Psychiatric symptoms found in some patients with chromosome disorders.
There is no doubt that genetic factors play a significant role in the origin of schizophrenia and other neuropsychiatric disorders. At the same time, only a few genes are implicated as major factors for the development of these conditions. The authors report an 18-year-old male who developed early onset psychiatric disorder (with catatonia, hallucinations, paranoia, aggression) at the age of 14. Genetic examination showed stop-gain mutation in the RCL1 gene located in the short arm of chromosome 9 (9p24.1) and microdeletion 2q13. The mutation was inherited from the father, who had anger control difficulties. To evaluate the role of RCL1, the authors studied expression of this gene in the neurons of the neonatal human brain and decided to analyze phenotypes of patients with small (< 1 Mb) deletions or duplications of 9p24.1, involving the RCL1 gene. They collected data from 9 patients with small deletions and 4 patients with small duplications. Two of 13 patients were too young to evaluate their neuropsychiatric status, while the others had intellectual disability (6), autism (3) or schizophrenia (2). The authors suggest that the neuropsychiatric problems in patients with deletions or duplications of 9p24.1 may be caused by malfunction of the RCL1 gene. The presence of additional del 2q13 in the proband, additional dup 2q13 in one of the patients with deletions, and del 16p11.2 in one of the patients with duplication, may all facilitate the predisposition to the neuropsychiatric phenotype.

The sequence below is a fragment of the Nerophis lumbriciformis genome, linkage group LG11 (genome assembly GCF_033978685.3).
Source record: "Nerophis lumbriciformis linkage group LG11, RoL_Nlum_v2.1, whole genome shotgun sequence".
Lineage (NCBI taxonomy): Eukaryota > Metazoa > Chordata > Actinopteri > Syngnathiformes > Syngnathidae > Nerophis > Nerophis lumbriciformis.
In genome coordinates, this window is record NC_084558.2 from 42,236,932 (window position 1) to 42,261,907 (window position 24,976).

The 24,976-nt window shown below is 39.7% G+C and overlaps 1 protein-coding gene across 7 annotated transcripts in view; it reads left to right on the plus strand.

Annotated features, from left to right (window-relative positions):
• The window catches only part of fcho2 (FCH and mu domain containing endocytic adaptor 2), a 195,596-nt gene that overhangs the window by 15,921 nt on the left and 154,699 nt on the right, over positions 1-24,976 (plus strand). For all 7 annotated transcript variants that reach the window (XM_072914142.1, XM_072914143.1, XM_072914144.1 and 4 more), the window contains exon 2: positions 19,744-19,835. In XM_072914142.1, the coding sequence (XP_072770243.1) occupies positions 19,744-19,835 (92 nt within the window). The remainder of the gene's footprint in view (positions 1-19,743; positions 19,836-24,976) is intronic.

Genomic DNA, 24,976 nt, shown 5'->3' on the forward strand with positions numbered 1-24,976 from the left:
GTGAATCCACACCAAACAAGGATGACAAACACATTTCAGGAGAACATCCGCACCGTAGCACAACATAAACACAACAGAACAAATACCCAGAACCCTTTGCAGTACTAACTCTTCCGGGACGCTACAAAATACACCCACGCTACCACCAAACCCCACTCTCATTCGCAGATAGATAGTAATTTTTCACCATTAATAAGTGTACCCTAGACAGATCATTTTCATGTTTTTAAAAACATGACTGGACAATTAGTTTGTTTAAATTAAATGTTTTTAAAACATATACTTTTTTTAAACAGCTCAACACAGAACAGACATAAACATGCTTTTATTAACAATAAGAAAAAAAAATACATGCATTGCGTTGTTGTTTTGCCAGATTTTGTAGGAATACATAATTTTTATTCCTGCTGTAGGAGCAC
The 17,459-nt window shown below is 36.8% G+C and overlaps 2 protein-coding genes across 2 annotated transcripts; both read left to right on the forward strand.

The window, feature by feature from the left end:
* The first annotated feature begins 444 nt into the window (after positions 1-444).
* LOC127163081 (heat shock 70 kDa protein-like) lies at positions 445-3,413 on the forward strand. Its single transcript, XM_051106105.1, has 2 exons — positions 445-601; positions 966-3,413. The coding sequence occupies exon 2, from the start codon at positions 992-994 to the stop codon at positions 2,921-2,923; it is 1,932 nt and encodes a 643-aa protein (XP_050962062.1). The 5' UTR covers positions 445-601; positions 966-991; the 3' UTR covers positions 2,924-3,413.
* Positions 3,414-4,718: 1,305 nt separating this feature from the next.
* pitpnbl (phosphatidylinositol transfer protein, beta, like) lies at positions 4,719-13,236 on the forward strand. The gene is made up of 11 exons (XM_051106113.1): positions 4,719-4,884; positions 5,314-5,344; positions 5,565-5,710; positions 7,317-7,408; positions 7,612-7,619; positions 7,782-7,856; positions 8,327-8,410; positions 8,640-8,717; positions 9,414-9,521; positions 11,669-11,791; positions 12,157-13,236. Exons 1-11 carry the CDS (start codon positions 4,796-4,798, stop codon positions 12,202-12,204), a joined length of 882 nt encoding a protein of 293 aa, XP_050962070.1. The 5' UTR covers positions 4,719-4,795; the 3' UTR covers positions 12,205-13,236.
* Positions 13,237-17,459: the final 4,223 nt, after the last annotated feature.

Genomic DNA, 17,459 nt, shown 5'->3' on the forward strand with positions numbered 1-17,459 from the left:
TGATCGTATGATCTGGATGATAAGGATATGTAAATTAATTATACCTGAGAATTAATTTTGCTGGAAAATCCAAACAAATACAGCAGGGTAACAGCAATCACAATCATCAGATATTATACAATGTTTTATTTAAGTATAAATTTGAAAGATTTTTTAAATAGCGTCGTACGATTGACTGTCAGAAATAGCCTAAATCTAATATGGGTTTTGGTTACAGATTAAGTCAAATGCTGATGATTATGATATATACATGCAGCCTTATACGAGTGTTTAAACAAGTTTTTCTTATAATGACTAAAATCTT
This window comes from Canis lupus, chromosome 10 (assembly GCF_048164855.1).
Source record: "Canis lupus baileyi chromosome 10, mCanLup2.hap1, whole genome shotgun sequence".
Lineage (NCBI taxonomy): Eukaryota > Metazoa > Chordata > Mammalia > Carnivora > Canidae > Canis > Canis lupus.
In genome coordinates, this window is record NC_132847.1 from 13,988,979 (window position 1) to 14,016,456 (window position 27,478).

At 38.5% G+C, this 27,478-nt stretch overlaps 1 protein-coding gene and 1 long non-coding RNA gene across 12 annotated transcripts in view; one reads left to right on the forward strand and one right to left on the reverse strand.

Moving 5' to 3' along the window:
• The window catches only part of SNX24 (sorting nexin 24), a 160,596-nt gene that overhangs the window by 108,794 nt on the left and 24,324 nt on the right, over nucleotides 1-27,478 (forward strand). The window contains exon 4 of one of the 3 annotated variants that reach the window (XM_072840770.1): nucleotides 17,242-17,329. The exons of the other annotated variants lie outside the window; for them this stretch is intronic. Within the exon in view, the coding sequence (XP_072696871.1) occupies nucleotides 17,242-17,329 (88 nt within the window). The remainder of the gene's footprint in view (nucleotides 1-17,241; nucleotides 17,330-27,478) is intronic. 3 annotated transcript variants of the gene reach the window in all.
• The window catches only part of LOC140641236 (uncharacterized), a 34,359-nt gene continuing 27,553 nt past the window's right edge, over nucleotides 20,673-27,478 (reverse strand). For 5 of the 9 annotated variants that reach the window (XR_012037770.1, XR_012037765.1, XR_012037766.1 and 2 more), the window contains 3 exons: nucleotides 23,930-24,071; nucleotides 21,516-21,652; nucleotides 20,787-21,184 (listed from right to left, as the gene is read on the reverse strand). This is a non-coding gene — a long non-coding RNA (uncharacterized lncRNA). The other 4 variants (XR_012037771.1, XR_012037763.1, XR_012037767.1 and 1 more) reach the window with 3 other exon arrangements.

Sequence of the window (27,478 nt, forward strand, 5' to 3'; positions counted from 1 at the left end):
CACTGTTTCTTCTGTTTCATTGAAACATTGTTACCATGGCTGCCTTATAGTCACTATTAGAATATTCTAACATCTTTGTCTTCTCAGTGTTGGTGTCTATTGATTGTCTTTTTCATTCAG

Brownstein C.A. et al. “RCL1 copy number variants are associated with a range of neuropsychiatric phenotypes”. “Molecular Psychiatry” 2021, online ahead of print.
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